Clipped From The Ludington Daily News

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 - The War Today Must Not Burden MacArthur with...
The War Today Must Not Burden MacArthur with Politics While He Anchors Allies in Pacific (By DeWITT MacKENZUE) The Pacific war remains in a state of relative calm—a condi-! tion likely to persist to greater \ or less degree until the Allies are prepared for an all-out of- '— fensive. The Japs' are busy consolidat- ! ing the gains of their banditry I —a task so vast that it's taking the strength of the Mikado's nttle men. Any attacks which they make are for purposes of defense and not because they want more territory. j The Allied forces are check- | mating brilliantly here, and hitting aggressively there, to keep ihe enemy from digging in : and to weaken his striking power _ Broadly speaking, how- ever) the United Nations are doing a holding job until equip- ment is available for the big smash. When will the day of reckoning come? Well, the signs are too dim to read. It may well be that it will have to wait until has been rendered " ' be a auestion which even the Allied high command can't answer yet. During this time of watchful preparation it's imperative that the cause of the United Nations be in skilled hands—the most competent available. He must be a man of extreme patience —for the waiting is trying, must be able to get the out of his inadequate most equip- ment. He must have foresight in strategy and tactics. He must have leadership in hand- ling both troops and civilians. And above all he mustn't make any big mistake. In short the commander in chief in the western Pacific at •- . . i i. j •« a ™ OI l- *** outstanding this crucial juncture must have qualifications ranking als of history. General MacArthur was se. lected as the man best fitted for this exacting leadership. Since his appointment he has him gener- been praised by our Allies. Aus- tralia" gratefully credits him 1 with having stood off Japanese ' invasion. He has held his generals . , ,, . C.« ij | «* grange that anyone should pass- bridge-head as few i could have done. ' So it seems more than f try' to get" the general involved in politics, even as a candidate for the presidency. He sheet-anchor in the storm. Moreover, as might be expected from a great soldier, he has emphasized that he wants nothing; to do with politics, but desires only to ahead with his job. is our Pacific get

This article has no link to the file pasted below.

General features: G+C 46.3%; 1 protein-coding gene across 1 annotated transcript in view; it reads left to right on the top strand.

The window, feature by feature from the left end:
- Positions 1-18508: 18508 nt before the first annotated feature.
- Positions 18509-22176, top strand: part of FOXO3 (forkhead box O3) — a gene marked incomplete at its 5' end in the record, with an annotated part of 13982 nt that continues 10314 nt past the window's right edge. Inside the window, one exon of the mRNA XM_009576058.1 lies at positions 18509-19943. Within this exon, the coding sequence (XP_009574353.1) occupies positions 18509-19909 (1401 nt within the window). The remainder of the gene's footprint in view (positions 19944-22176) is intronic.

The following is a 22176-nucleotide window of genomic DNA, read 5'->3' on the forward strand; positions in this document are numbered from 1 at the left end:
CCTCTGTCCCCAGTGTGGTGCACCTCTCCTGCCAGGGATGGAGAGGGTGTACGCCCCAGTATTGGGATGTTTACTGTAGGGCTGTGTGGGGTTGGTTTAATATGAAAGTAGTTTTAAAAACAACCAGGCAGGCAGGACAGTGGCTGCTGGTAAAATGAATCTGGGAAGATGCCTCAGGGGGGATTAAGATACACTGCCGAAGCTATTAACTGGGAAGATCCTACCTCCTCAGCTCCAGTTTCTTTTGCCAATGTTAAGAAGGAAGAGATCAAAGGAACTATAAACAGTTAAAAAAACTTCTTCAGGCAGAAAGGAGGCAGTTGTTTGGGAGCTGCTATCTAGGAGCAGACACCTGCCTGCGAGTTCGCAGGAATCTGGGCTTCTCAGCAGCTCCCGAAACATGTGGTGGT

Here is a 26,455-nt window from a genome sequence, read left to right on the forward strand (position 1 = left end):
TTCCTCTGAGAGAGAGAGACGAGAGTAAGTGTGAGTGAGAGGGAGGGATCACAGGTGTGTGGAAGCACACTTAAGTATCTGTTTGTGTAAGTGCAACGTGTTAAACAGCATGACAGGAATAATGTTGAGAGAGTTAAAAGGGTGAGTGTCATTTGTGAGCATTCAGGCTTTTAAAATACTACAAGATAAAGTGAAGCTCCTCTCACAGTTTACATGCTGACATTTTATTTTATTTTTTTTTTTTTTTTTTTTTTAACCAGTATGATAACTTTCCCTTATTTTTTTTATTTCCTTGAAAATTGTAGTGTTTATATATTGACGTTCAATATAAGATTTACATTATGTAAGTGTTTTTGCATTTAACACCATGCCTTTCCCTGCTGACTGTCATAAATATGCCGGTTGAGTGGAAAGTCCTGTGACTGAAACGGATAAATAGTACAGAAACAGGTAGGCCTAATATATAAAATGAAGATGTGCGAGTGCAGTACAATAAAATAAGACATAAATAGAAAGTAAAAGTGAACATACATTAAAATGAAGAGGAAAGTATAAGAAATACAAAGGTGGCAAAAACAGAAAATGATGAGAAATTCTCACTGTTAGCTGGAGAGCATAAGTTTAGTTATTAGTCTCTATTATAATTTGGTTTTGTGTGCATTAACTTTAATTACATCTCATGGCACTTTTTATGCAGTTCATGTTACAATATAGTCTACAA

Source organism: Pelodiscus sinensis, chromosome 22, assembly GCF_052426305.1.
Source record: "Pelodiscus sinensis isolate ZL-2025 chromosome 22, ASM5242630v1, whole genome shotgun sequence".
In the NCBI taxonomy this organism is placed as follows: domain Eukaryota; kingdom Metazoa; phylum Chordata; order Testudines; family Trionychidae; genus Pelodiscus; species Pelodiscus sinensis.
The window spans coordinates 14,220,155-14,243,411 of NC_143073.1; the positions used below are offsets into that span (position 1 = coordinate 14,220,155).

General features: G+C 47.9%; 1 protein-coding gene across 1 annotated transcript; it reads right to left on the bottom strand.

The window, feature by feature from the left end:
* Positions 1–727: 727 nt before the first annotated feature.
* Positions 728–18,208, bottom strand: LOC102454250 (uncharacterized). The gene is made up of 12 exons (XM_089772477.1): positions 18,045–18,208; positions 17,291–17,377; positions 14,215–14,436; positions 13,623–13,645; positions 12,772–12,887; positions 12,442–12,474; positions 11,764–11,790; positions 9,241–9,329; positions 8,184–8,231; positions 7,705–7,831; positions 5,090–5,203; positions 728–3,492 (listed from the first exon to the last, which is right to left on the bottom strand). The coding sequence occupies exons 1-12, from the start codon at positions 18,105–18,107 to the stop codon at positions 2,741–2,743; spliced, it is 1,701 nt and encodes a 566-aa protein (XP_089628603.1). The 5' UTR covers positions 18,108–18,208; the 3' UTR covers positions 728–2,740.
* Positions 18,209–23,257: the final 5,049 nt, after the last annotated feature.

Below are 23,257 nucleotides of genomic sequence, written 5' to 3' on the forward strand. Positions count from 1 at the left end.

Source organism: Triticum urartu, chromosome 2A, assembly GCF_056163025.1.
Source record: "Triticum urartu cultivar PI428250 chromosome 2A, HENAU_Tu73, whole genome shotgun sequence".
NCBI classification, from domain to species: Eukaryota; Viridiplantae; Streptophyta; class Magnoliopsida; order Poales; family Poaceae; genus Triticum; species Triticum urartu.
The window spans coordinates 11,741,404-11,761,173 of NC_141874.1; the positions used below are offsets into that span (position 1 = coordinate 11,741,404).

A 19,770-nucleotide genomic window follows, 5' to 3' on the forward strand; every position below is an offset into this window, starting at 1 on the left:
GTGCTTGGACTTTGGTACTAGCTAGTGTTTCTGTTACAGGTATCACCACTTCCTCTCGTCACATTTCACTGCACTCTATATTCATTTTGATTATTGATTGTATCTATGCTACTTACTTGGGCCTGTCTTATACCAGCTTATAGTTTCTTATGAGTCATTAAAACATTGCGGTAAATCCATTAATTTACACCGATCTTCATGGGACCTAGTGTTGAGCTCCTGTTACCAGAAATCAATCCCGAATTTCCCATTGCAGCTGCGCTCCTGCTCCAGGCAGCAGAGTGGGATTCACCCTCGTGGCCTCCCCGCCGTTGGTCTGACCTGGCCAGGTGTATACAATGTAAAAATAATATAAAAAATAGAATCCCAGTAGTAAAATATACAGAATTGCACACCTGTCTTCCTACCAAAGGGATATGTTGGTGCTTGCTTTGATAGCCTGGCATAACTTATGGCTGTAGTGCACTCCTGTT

Clipped from
  1. The Ludington Daily News,
  2. 10 Apr 1943, Sat,
  3. Page 4

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